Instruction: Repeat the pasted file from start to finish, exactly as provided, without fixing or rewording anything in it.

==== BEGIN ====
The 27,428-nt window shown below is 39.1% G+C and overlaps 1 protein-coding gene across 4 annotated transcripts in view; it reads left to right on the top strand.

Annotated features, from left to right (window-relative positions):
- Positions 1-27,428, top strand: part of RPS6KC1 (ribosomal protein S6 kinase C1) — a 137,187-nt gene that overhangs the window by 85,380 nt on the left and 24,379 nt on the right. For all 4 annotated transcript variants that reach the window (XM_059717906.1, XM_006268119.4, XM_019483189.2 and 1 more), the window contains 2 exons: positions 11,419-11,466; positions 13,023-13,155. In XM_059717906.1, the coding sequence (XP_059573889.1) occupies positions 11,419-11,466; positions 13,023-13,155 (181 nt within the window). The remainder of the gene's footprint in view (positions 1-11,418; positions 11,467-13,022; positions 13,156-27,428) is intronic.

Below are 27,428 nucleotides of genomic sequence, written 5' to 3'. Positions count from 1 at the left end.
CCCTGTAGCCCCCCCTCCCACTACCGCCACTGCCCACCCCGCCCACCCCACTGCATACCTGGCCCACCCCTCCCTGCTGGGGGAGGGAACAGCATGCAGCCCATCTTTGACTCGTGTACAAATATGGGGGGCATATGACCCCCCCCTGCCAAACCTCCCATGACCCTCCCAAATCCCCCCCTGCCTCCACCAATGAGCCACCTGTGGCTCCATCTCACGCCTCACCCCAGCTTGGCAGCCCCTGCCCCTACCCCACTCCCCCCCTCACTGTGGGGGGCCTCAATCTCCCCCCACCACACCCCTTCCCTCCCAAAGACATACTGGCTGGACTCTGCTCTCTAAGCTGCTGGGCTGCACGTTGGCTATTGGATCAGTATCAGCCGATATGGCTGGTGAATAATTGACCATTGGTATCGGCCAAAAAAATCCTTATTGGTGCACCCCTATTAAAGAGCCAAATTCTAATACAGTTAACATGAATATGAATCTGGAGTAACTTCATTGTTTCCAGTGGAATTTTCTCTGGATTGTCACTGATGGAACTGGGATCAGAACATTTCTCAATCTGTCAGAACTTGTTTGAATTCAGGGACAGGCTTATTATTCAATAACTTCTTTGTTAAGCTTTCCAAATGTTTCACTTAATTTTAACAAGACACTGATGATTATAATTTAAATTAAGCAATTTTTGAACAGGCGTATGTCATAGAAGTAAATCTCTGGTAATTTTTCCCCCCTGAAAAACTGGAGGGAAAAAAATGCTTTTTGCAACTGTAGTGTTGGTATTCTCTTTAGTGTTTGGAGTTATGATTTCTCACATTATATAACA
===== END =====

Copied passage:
The 27,428-nt window shown below is 39.1% G+C and overlaps 1 protein-coding gene across 4 annotated transcripts in view; it reads left to right on the top strand.

Annotated features, from left to right (window-relative positions):
- Positions 1-27,428, top strand: part of RPS6KC1 (ribosomal protein S6 kinase C1) — a 137,187-nt gene that overhangs the window by 85,380 nt on the left and 24,379 nt on the right. For all 4 annotated transcript variants that reach the window (XM_059717906.1, XM_006268119.4, XM_019483189.2 and 1 more), the window contains 2 exons: positions 11,419-11,466; positions 13,023-13,155. In XM_059717906.1, the coding sequence (XP_059573889.1) occupies positions 11,419-11,466; positions 13,023-13,155 (181 nt within the window). The remainder of the gene's footprint in view (positions 1-11,418; positions 11,467-13,022; positions 13,156-27,428) is intronic.

Below are 27,428 nucleotides of genomic sequence, written 5' to 3'. Positions count from 1 at the left end.
CCCTGTAGCCCCCCCTCCCACTACCGCCACTGCCCACCCCGCCCACCCCACTGCATACCTGGCCCACCCCTCCCTGCTGGGGGAGGGAACAGCATGCAGCCCATCTTTGACTCGTGTACAAATATGGGGGGCATATGACCCCCCCCTGCCAAACCTCCCATGACCCTCCCAAATCCCCCCCTGCCTCCACCAATGAGCCACCTGTGGCTCCATCTCACGCCTCACCCCAGCTTGGCAGCCCCTGCCCCTACCCCACTCCCCCCCTCACTGTGGGGGGCCTCAATCTCCCCCCACCACACCCCTTCCCTCCCAAAGACATACTGGCTGGACTCTGCTCTCTAAGCTGCTGGGCTGCACGTTGGCTATTGGATCAGTATCAGCCGATATGGCTGGTGAATAATTGACCATTGGTATCGGCCAAAAAAATCCTTATTGGTGCACCCCTATTAAAGAGCCAAATTCTAATACAGTTAACATGAATATGAATCTGGAGTAACTTCATTGTTTCCAGTGGAATTTTCTCTGGATTGTCACTGATGGAACTGGGATCAGAACATTTCTCAATCTGTCAGAACTTGTTTGAATTCAGGGACAGGCTTATTATTCAATAACTTCTTTGTTAAGCTTTCCAAATGTTTCACTTAATTTTAACAAGACACTGATGATTATAATTTAAATTAAGCAATTTTTGAACAGGCGTATGTCATAGAAGTAAATCTCTGGTAATTTTTCCCCCCTGAAAAACTGGAGGGAAAAAAATGCTTTTTGCAACTGTAGTGTTGGTATTCTCTTTAGTGTTTGGAGTTATGATTTCTCACATTATATAACA